They missed too many free throws in the first half, and one really big one at the end of the second. They didn’t make a field goal during a six-minute stretch in the second half. They got outrebounded. Again.
And if this season ends yet again without an NCAA tournament bid for the Washington Huskies men’s basketball team — a likely scenario now, it seems — add Thursday night’s 78-75 loss to California to the list of disappointments that turned the year from promising to exasperating.
“You don’t get a badge,” UW coach Lorenzo Romar said, “for coming close.”
They were in this one. The score was tied at halftime. The Huskies led by a point with 12:33 to play, the blackout-themed crowd at Hec Edmundson Pavilion enjoying the back-and-forth tussle.
But California had the best player on the floor, star freshman Jaylen Brown, whom Romar described on Wednesday as “an athletic locomotive.” Brown proved as much on a number of occasions, driving and bulling and dunking his way to a game-high 23 points on 7-of-13 shooting. And he made a pair of important free throws with 24.3 seconds left to keep Cal ahead by two possessions.
Andrew Andrews made a 3-pointer to cut Cal’s lead to 76-75 with 5.1 seconds left, and Matisse Thybulle had a chance to tie the game after an inexplicable rebounding foul against Cal guard Jabari Bird put Thybulle on the line with 3.3 seconds remaining.
“I thought both were going in,” UW forward Marquese Chriss said.
But Thybulle missed the first, had to miss the second on purpose, and the Huskies couldn’t grab the rebound. A foul called against UW guard David Crisp sealed it.
California played better defense, limiting the Huskies to 10-for-36 shooting in the second half and 32.9 percent from the field overall. That number was particularly damaging for UW because it made only 25 of its 38 free-throw attempts, a number boosted by a 19-for-22 effort in the second half.
The Bears also enjoyed a 54-44 rebounding margin, the latest team to bash the Huskies on the glass.
“We just couldn’t put the ball in the basket tonight,” Romar said, noting that Cal’s 26-for-41 effort at the free-throw line made that category “a wash.”
At 15-11 overall and 7-7 in Pac-12 play, the Huskies, losers of four consecutive games, likely need to win their final four regular-season games — home against Stanford, at Oregon and Oregon State, and home against Washington State — to clinch an at-large berth into the NCAA tournament. That seems a particularly daunting task now.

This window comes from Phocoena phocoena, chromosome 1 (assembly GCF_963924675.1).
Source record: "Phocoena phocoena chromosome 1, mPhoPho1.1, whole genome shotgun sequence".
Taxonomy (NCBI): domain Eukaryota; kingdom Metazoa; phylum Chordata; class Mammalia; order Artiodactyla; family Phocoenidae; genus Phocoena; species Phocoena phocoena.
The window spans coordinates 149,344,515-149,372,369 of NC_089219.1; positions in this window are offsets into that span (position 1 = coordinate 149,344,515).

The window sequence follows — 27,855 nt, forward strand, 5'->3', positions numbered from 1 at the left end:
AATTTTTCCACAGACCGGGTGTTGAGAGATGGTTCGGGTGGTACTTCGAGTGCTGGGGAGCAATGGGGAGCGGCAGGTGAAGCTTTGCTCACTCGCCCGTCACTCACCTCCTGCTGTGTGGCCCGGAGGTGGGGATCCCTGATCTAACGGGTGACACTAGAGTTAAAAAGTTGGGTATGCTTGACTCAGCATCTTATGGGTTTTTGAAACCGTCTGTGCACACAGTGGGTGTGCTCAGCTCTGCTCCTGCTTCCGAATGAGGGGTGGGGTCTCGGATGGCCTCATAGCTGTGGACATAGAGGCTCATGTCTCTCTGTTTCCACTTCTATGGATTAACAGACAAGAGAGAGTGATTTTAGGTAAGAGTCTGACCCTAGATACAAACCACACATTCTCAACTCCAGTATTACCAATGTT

“We’ve lost our margin for error, yes,” Romar said. “We have to bring it. We don’t have very many opportunities to go out and not come out on top right now in order to get an at-large bid. It’s still there, it’s still within sight, but we can’t make many mistakes.”
UW trailed 57-53 after a Chriss jumper with 6:53 to play, their first made field goal in more than six minutes. But Cal scored eight of the next 12 points — Brown had six of them — to take a 69-59 lead with 2:39 to play.
The Huskies didn’t go away, trimming the deficit to four points on Thybulle’s free throws with 1:05 to play. He made 6 of 6 at the line before his miss in the final seconds.
Dejounte Murray carried the Huskies early in the second half, scoring on a series of floaters and other shots at the rim. The freshman from Seattle finished with 14 points, a figure that would have been higher if he’d made more than four of his 10 free-throw attempts.
Andrews led UW with 18 points — though he was 3 of 14 from the field — and Chriss added 17.
“We did a lot that we were supposed to do, and we left, what, 12-plus free throws on the board?” Murray said. “You give us at least four or five of those, and it gives us the win. That’s the little things. Making free throws hurt us tonight.”
The Huskies found it difficult to slow Jordan Mathews, who came off the bench to score 18 points. Cal’s Tyrone Wallace, the senior guard still playing his way back from a hand injury, also scored 18 points in a reserve role.
The first half wrought frustration for both teams. Cal kept turning the ball over and missing shots. The Huskies kept missing free throws and allowing Cal to grab offensive rebounds.
So it figured that the score was tied, 34-34, at halftime. Washington shot 38.2 percent from the field and was 6-of-14 from the free-throw line before intermission, and Cal shot 34.5 percent and committed 11 turnovers. The Huskies took their largest lead at 32-26 with 2:09 left in the half, but Mathews scored six points during an 8-2 Bears run to even the score.
The Huskies tried, but failed, to do the same at the end of the game.
“There’s no choice,” Murray said, “but to move on.”
PLAYER OF THE GAME – Jaylen Brown, California’s star freshman forward, looked the part of a top-10 NBA draft pick. He scored 23 points on 7-of-13 shooting, grabbed five rebounds and made 8 of his 10 free-throw attempts — including two with 24.3 seconds remaining to keep California ahead by two possessions.
IT WAS OVER WHEN – Andrew Andrews’ last-second, full-court heave missed the mark.
STAT OF THE GAME – The Huskies made only 10 field goals in the second half on 36 attempts, and made only 6 of their 14 free-throw attempts in the first half.
QUOTABLE – “Every game is a must-win, but we really need this one.” — UW guard Dejounte Murray on Saturday’s game against Stanford
WHAT IT MEANS – The Huskies must win their final four regular-season games to feel good about their chances of making the NCAA tournament. They’ve now lost four consecutive games for the first time this season, and can’t seem to figure out how to get over the hump in close games.
UP NEXT – Stanford at Washington, 5 p.m. Saturday, Pac-12 Networks.